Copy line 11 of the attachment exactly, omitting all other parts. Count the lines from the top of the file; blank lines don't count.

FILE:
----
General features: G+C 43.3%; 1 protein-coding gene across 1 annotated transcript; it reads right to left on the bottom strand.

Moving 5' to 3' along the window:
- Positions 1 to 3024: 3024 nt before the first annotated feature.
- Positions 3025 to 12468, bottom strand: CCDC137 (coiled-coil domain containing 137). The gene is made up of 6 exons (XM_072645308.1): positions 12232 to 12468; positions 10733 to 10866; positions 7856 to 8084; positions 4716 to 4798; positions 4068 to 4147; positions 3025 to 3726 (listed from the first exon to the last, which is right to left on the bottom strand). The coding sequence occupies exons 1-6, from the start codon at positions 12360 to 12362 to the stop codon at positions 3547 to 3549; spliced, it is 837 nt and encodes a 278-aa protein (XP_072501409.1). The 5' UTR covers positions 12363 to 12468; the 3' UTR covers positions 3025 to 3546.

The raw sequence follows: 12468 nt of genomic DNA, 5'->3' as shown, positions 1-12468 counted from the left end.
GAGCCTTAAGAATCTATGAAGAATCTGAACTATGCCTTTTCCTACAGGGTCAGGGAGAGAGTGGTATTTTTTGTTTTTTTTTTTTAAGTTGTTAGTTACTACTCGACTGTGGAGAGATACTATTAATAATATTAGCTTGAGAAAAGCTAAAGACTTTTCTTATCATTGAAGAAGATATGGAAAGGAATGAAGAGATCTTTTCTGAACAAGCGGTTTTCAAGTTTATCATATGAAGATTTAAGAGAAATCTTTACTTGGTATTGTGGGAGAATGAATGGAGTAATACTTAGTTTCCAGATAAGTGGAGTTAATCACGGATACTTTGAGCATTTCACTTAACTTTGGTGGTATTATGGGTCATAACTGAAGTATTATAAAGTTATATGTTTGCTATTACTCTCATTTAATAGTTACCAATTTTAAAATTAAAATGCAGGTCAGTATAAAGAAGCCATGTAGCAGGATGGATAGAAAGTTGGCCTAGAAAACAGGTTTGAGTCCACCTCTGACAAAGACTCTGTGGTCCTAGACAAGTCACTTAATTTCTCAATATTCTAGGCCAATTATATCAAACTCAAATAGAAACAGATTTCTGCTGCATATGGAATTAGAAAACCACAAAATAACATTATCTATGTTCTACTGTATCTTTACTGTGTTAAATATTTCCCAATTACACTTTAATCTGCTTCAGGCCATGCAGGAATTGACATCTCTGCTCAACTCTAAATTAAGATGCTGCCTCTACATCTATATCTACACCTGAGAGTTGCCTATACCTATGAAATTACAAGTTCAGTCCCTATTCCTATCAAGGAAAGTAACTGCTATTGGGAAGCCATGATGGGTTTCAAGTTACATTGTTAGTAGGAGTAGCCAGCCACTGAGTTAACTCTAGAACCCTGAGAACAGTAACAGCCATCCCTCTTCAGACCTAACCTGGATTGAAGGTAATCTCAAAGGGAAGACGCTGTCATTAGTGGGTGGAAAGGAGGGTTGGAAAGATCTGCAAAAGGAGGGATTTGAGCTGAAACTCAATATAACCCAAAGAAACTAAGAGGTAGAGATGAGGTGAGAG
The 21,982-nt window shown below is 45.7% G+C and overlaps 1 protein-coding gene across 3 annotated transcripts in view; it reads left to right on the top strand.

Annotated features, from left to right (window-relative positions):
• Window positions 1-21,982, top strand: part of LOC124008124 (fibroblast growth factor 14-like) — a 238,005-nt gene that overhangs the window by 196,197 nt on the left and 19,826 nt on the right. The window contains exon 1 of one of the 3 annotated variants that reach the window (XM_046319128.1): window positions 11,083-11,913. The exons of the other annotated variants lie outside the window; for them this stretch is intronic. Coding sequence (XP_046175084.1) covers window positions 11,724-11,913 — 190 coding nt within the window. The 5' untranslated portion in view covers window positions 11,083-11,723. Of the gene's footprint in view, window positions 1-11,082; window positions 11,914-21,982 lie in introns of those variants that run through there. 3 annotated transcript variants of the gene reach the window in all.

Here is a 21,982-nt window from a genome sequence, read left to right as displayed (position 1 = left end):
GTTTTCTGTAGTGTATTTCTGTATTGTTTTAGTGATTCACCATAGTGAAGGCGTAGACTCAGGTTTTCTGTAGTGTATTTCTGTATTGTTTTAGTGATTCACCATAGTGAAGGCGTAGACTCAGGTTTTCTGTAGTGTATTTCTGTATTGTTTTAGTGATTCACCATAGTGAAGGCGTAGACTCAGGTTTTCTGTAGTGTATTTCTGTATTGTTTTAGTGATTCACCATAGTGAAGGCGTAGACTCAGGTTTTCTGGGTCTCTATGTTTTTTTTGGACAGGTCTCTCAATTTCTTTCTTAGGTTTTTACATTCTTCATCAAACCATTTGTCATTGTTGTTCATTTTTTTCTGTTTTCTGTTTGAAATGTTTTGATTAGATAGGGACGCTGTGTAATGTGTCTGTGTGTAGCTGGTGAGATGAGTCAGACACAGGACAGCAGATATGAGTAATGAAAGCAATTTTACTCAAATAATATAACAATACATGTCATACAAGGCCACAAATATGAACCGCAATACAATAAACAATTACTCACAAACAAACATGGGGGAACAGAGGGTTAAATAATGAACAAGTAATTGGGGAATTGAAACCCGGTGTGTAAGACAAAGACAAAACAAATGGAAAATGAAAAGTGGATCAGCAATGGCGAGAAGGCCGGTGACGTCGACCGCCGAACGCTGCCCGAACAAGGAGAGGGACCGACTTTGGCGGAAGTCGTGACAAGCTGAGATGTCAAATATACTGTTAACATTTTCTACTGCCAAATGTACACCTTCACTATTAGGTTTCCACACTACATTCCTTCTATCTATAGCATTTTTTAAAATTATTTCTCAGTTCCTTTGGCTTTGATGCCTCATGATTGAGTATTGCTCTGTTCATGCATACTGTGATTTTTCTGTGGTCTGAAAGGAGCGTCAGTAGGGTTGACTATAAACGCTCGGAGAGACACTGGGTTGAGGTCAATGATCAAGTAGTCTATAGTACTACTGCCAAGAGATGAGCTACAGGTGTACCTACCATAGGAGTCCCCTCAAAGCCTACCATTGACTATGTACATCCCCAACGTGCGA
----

GTTTTCTGTAGTGTATTTCTGTATTGTTTTAGTGATTCACCATAGTGAAGGCGTAGACTCAGGTTTTCTGTAGTGTATTTCTGTATTGTTTTAGTGATTCACCATAGTGAAGGCGTAGACTCAGGTTTTCTGTAGTGTATTTCTGTATTGTTTTAGTGATTCACCATAGTGAAGGCGTAGACTCAGGTTTTCTGTAGTGTATTTCTGTATTGTTTTAGTGATTCACCATAGTGAAGGCGTAGACTCAGGTTTTCTGGGTCTCTATGTTTTTTTTGGACAGGTCTCTCAATTTCTTTCTTAGGTTTTTACATTCTTCATCAAACCATTTGTCATTGTTGTTCATTTTTTTCTGTTTTCTGTTTGAAATGTTTTGATTAGATAGGGACGCTGTGTAATGTGTCTGTGTGTAGCTGGTGAGATGAGTCAGACACAGGACAGCAGATATGAGTAATGAAAGCAATTTTACTCAAATAATATAACAATACATGTCATACAAGGCCACAAATATGAACCGCAATACAATAAACAATTACTCACAAACAAACATGGGGGAACAGAGGGTTAAATAATGAACAAGTAATTGGGGAATTGAAACCCGGTGTGTAAGACAAAGACAAAACAAATGGAAAATGAAAAGTGGATCAGCAATGGCGAGAAGGCCGGTGACGTCGACCGCCGAACGCTGCCCGAACAAGGAGAGGGACCGACTTTGGCGGAAGTCGTGACAAGCTGAGATGTCAAATATACTGTTAACATTTTCTACTGCCAAATGTACACCTTCACTATTAGGTTTCCACACTACATTCCTTCTATCTATAGCATTTTTTAAAATTATTTCTCAGTTCCTTTGGCTTTGATGCCTCATGATTGAGTATTGCTCTGTTCATGCATACTGTGATTTTTCTGTGGTCTGAAAGGAGCGTCAGTAGGGTTGACTATAAACGCTCGGAGAGACACTGGGTTGAGGTCAATGATCAAGTAGTCTATAGTACTACTGCCAAGAGATGAGCTACAGGTGTACCTACCATAGGAGTCCCCTCAAAGCCTACCATTGACTATGTACATCCCCAACGTGCGA